After reading the title of this blog, you’re probably asking yourself, “How can someone buy a company without conducting due diligence that identifies and quantifies profitability from all angles?”
If only it were that simple.
In a perfect world, acquiring a company would be a straightforward proposition; determining its profitability in the early stages of that process would simply entail reviewing financials, interviewing key players, identifying assets and liabilities, then running the numbers and drawing logical conclusions.
In many situations, legal safeguards – in addition to practical realities – restrict what information is available for review, and who can be involved in the due diligence process. On the surface, that may seem burdensome; but there are good reasons behind it.
Consider competitive issues, for example. If proprietary or competitive information is disclosed in the course of due diligence, then the deal falls through, critical information has been disclosed, and the would-be acquired company may be at a competitive disadvantage as a result.
There are also people issues at play. If employees sense that an organization is selling and they perceive their jobs to be at risk, then valuable employees may leave before or after the transaction. Additionally, senior leaders, who represent intangible value within a business, may choose to leave following an acquisition. If they walk out the door, that value goes with them.
While businesses are bought for their revenue and profitability, understanding what drives revenue and profitability is what is truly critical. Is the value of a business under consideration in its contracts, its customer relationships, its intellectual property—even its processes and systems? What creates value in a manufacturing business is vastly different from what creates value in a health care/life sciences company or a high-tech/IT firm. Additionally, it’s critical to understand how that value of the target company is additive to the acquiring organization.
A key principle in the field of quantum mechanics is that when a particle is observed, the mere fact of observing it changes its properties. This is true in acquisitions as well. It is not uncommon when an acquisition is announced for vendors and customers to want to change contract terms due to the size and potential viability of the new organization. Similarly, critical employees have been known to leave in the wake of an acquisition announcement.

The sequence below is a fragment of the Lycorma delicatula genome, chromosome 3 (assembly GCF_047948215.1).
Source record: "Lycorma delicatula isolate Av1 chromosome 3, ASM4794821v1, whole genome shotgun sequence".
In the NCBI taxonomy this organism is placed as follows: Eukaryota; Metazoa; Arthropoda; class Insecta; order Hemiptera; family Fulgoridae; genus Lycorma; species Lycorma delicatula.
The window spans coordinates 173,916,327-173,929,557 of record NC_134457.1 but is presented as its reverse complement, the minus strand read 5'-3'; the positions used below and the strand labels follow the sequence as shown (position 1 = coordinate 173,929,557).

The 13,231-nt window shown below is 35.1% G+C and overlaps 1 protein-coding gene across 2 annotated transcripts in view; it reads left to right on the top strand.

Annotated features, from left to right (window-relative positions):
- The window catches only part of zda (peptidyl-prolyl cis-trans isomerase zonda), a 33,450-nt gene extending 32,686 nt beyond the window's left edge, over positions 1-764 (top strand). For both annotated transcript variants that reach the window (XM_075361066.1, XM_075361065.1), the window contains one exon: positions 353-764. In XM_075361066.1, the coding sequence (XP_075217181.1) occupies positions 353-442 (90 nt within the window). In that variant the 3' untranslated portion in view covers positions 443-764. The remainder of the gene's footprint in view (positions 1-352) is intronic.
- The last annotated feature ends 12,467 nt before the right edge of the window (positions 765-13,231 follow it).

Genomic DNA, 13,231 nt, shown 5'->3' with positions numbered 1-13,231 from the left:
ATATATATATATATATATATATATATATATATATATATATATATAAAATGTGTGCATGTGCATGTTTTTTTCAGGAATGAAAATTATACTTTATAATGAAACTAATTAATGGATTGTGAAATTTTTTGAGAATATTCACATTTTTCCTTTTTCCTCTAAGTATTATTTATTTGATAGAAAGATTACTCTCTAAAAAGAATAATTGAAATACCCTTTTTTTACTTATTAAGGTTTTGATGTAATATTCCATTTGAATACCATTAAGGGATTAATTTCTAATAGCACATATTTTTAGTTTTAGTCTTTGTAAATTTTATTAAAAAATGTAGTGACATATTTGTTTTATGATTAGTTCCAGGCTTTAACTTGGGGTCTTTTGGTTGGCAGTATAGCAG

There are many other factors that combine to make profitability a veiled target, but the bottom line is that despite an acquirer’s best intentions and efforts on the front end, profitability remains largely a hypothesis. Smart organizations can work throughout the due diligence period to develop a really good hypothesis; but it isn’t until after the deal is officially completed that the acquiring interest gets a true picture of reality. The real value of any deal is realized through the hard work of integrating the organizations post-close.
Determining the way forward in business acquisitions
Knowing that profitability and revenue cannot be fully determined pre-acquisition, how do you as an acquiring business prepare for such uncertainties? Specifically, how can you develop a really good hypothesis? And assuming the deal goes through, what will it take to preserve the value that exists, and help ensure it doesn’t erode or evaporate post-close?
The answers to these questions are multifaceted; but at their core, they’re not difficult to understand. Some basic pointers include:
- Pinpoint the sources of value of the target business to your business and customers. Be clear on what benefits you expect to realize, and the anticipated benefits of that value. Ensure that you understand whether value comes from contracts, intellectual property, critical staff, and/or processes and systems, and stay laser-focused on realizing the benefits from those value sources.